The good news is that testing is widely available in France, both for residents and tourists.

The easiest way to get a test is head to a pharmacy, most of which offer the rapid-result antigen test on a walk-in basis Tests are available to everyone who wants one, there is no need to fulfill any set criteria.

For full details on how to get a test, and some handy French vocab, click HERE.

The difference for tourists is that you will have to pay for your test, while residents get their costs reimbursed by the French state health system.

In the pharmacy you may be asked for your carte vitale – this is the health card that residents use to claim refunds. As a tourist you won’t have the card – you can still get the test, you will just need to pay for it. Costs vary between pharmacies but are capped at €22 for an antigen test or €54 for a PCR test.


If your test is positive you are legally required to isolate, but how long your isolation period is depends on the your vaccination stats – full details HERE.


For most fully-vaccinated people without underlying health conditions the symptoms of Covid are fairly mild, but if you do become ill, here’s how to access medical help while in France.

Pharmacy – one of the first things you will notice about France is that pharmacies are everywhere, just look out for the green cross. As well as selling over-the-counter medication, pharmacies all have at least one fully-qualified pharmacist on the staff who can offer medical advice. 

Take advantage of pharmacists – they train for at least six years so they’re very knowledgeable and they’re easy to access by simply walking into the shop. In tourist areas it’s likely that they will speak English. Pharmacists can also signpost you to a nearby doctor if you need extra help.

Doctors – if you need to see a doctor, look out for a médecin généraliste (a GP or family doctor). There is no need to be registered with a doctor, simply call up and ask for an appointment if you need one. If you have a smartphone you can use the medical app Doctolib to find a généraliste in your area who speaks English. You will need to pay for your consultation – €25 is the standard charge and you pay the doctor directly using either cash or a debit card.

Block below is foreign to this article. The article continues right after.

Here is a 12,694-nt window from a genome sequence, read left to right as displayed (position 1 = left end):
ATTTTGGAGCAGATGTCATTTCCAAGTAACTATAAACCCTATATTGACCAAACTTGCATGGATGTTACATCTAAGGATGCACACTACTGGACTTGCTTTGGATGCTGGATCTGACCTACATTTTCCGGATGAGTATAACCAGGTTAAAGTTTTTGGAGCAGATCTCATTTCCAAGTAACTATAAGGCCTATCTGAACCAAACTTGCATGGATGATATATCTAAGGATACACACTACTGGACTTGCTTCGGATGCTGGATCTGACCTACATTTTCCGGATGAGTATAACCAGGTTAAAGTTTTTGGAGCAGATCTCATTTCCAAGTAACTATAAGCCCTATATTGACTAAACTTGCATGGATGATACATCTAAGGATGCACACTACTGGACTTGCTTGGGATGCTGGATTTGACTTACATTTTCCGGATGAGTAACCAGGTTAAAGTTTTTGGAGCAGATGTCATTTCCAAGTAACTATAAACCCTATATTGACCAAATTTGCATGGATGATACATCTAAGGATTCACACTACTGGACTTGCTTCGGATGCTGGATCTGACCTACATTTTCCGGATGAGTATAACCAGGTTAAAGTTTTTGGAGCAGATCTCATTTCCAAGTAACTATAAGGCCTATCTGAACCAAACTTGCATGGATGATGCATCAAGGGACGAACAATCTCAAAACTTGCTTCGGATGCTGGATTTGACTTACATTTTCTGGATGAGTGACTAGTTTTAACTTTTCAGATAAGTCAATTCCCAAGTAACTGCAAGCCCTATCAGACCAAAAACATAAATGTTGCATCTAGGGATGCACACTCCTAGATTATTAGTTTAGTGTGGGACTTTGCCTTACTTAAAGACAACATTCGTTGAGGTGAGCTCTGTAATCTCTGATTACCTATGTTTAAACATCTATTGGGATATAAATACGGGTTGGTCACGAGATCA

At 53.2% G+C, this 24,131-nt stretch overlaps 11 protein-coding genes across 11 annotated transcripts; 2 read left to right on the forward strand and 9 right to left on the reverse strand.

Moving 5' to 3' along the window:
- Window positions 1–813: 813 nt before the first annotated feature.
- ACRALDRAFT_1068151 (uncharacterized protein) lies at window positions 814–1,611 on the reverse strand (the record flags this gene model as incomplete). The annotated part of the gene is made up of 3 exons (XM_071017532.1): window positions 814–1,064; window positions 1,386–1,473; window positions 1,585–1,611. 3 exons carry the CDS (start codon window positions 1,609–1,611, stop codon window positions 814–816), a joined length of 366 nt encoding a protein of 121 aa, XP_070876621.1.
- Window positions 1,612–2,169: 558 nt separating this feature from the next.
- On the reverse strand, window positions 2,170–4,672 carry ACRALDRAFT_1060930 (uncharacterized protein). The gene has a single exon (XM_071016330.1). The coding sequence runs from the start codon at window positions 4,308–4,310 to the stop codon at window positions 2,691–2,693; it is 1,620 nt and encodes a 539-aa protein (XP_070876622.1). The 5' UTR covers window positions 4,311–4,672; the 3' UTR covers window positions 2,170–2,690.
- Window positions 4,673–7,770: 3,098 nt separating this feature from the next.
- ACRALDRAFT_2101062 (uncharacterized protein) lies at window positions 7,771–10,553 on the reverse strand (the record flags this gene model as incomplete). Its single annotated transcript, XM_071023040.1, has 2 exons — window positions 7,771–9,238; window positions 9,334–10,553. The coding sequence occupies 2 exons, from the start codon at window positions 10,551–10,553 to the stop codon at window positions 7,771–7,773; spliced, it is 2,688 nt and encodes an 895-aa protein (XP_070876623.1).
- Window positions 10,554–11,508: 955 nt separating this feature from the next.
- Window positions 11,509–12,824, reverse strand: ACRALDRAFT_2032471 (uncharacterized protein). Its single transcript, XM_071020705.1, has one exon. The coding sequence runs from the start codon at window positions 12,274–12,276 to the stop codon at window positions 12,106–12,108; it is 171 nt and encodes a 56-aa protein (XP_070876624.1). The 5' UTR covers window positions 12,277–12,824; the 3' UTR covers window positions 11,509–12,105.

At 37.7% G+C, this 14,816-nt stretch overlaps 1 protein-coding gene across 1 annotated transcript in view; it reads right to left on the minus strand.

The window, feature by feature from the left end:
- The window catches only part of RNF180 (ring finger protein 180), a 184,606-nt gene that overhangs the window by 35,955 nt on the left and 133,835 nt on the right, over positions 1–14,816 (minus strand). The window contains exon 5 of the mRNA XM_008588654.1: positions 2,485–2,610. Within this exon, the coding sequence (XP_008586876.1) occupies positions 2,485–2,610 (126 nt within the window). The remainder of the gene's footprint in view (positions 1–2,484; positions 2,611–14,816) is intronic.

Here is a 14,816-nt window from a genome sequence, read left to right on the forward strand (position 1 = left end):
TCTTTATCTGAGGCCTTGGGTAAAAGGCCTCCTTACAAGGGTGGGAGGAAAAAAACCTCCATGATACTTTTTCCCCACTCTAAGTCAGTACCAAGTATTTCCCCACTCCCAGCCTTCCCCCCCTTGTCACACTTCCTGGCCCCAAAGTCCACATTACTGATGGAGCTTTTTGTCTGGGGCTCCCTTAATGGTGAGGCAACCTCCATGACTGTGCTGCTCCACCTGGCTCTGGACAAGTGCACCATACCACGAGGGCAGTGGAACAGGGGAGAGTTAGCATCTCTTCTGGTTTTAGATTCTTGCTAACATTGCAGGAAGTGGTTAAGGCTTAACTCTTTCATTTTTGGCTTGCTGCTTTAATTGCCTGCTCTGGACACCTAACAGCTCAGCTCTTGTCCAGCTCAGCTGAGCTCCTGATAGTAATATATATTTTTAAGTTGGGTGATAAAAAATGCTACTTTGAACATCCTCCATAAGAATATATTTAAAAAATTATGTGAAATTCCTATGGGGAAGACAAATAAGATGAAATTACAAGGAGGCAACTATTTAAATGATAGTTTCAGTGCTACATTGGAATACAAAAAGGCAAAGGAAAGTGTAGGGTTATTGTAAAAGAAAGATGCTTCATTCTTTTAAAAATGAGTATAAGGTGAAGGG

You may be able to claim back the cost later on your own health/travel insurance depending on the policy.

Ambulance – if you are very sick or have difficulty breathing you should call an ambulance – the number is 15. All non-residents are entitled to emergency treatment in France, whether or not you have insurance, but if you are admitted or have treatment you may need to pay later.

READ ALSO Emergency in France: Who to call and what to say

Paxlovid – several readers have asked whether the Covid treatment drug Paxlovid is available in France. It was licenced for use in February 2022 and is available on prescription from pharmacies, mainly for people with underlying health conditions or an impaired immune system. You can get a prescription from a medical practitioner.

The drug is reimbursed for French residents, but as a tourist you will have to pay.